Guns and gems clash in DR Congo

Arms for diamonds: Alison Spillane examines the cost of Israeli interests in the DR Congo, and the unrelenting spectre of the Rwandan genocide. 

The Second Congo War in the Democratic Republic of Congo (DRC) may have officially ended in 2002 but this has done little to damage the trafficking of arms and munitions into the country, due in no small part to the presence of arms-for-diamonds agreements between the Congolese government and companies in Eastern Europe and Israel. Despite the presence of a UN arms embargo, first imposed on the country’s most unstable regions in 2003 and widened to include the whole country in 2005, it is estimated that between thirty and forty thousand illegal arms are still in circulation in the DRC. An Amnesty International report, published in 2005, claims companies from as far apart as Albania, Israel, Rwanda, South Africa, and the United Kingdom among others are responsible for arming rebel groups in the east of the country. In 2006, bullets from Greece, Russia, China, and the United States were also found in the possession of rebels. However, the UN embargo does not apply to military supplies purportedly intended for the national army and police of the DRC and so the government has been importing vast quantities of arms and munitions, mainly from Eastern Europe. Neighbouring Rwanda, with which the DR Congo has had, until recently, an extremely volatile relationship, has also imported large supplies of ammunition, as well as grenades and rocket launchers from Albania.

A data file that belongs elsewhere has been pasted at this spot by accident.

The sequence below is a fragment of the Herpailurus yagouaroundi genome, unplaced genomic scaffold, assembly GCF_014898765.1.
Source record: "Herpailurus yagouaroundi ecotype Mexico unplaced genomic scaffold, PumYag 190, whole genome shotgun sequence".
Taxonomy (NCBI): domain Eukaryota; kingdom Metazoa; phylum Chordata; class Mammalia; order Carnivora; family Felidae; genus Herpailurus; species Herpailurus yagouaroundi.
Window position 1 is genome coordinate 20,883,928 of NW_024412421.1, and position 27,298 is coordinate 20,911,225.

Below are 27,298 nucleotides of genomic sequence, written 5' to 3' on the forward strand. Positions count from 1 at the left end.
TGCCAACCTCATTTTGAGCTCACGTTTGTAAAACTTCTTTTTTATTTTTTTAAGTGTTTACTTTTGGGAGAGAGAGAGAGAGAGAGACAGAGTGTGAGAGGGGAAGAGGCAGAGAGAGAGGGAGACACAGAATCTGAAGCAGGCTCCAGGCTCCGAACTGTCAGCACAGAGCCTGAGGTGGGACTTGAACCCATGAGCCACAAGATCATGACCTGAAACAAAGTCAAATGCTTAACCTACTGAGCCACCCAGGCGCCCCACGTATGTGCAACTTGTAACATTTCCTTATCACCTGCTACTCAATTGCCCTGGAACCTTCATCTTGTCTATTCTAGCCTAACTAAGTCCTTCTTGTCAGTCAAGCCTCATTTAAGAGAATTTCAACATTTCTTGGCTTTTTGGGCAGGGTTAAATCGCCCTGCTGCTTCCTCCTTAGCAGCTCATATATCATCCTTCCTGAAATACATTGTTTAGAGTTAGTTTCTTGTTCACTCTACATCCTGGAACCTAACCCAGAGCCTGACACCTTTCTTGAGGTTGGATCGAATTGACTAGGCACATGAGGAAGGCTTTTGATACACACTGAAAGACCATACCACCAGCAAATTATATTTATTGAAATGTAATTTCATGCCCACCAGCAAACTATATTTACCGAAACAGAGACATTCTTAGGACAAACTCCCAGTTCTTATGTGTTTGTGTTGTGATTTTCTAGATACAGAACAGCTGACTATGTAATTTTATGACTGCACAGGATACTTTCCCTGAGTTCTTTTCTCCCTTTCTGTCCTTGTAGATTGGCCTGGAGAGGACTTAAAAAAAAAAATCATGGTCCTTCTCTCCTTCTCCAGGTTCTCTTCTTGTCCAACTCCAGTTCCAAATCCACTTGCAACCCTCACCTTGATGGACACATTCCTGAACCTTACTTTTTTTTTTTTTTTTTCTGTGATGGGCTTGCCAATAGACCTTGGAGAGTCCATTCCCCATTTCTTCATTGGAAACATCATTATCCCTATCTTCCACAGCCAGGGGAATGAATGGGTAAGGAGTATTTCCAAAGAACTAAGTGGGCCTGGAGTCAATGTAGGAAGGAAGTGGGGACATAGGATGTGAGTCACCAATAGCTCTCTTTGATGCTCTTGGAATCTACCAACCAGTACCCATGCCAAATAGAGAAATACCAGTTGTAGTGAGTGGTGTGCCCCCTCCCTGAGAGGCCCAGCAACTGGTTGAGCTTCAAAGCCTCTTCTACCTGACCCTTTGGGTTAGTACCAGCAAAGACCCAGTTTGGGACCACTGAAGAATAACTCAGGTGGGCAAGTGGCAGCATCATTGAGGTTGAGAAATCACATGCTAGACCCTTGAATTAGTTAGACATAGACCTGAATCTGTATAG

A genocide fifteen years ago in a bordering country may seem all but irrelevant to the current situation in the Democratic Republic of Congo but the mass killing of Tutsis carried out by Hutu militia in Rwanda in 1994 is a spectre the DRC just cannot shake. Millions of Rwandans fled the country as the horror unfolded, the majority of which headed for the DRC, then called Zaire. Among the refugees were members of the Interhamwe and government officials who carried out the genocide. However, identifying the perpetrators was an intensely difficult task as many of the refugees were Hutus fleeing from the Rwandan Patriotic Front (RPF), the group responsible for ending the genocide. Humanitarian aid agencies left the area in their droves with Médecins Sans Frontières (MSF) labelling the situation a “total ethical disaster.” Since then, Rwanda has backed the predominately Tutsi group CNDP (National Congress in Defence of the People) in the area fighting against Hutu militia with arms from Europe and elsewhere. The Congolese government in turn has been held responsible for backing the Hutu FDLR (Democratic Forces for the Liberation of Rwanda). Both governments stand accused of supplying the rebel groups with arms and ammunition in an ostensibly ethnic war but one which is, in reality, a power struggle for control of the country’s vast mineral resources including cobalt, copper, and diamonds.